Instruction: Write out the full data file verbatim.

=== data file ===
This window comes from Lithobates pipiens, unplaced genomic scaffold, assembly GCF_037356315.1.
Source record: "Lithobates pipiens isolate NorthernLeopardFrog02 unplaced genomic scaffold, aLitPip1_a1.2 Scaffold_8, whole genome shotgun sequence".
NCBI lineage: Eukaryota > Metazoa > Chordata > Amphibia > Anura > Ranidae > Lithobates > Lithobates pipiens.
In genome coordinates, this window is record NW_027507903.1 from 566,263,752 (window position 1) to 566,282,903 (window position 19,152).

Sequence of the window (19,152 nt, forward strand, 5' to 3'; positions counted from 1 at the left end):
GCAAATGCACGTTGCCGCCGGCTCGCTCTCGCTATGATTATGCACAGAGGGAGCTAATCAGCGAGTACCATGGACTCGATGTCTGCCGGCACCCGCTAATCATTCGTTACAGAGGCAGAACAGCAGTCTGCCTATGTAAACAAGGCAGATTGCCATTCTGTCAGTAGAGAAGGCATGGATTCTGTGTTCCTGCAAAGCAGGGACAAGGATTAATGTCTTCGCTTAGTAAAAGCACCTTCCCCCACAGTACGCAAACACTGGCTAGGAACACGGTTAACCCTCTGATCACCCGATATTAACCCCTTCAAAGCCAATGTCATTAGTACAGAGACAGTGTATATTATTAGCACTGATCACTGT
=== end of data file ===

This window comes from Lithobates pipiens, unplaced genomic scaffold, assembly GCF_037356315.1.
Source record: "Lithobates pipiens isolate NorthernLeopardFrog02 unplaced genomic scaffold, aLitPip1_a1.2 Scaffold_8, whole genome shotgun sequence".
NCBI lineage: Eukaryota > Metazoa > Chordata > Amphibia > Anura > Ranidae > Lithobates > Lithobates pipiens.
In genome coordinates, this window is record NW_027507903.1 from 566,263,752 (window position 1) to 566,282,903 (window position 19,152).

Sequence of the window (19,152 nt, forward strand, 5' to 3'; positions counted from 1 at the left end):
GCAAATGCACGTTGCCGCCGGCTCGCTCTCGCTATGATTATGCACAGAGGGAGCTAATCAGCGAGTACCATGGACTCGATGTCTGCCGGCACCCGCTAATCATTCGTTACAGAGGCAGAACAGCAGTCTGCCTATGTAAACAAGGCAGATTGCCATTCTGTCAGTAGAGAAGGCATGGATTCTGTGTTCCTGCAAAGCAGGGACAAGGATTAATGTCTTCGCTTAGTAAAAGCACCTTCCCCCACAGTACGCAAACACTGGCTAGGAACACGGTTAACCCTCTGATCACCCGATATTAACCCCTTCAAAGCCAATGTCATTAGTACAGAGACAGTGTATATTATTAGCACTGATCACTGT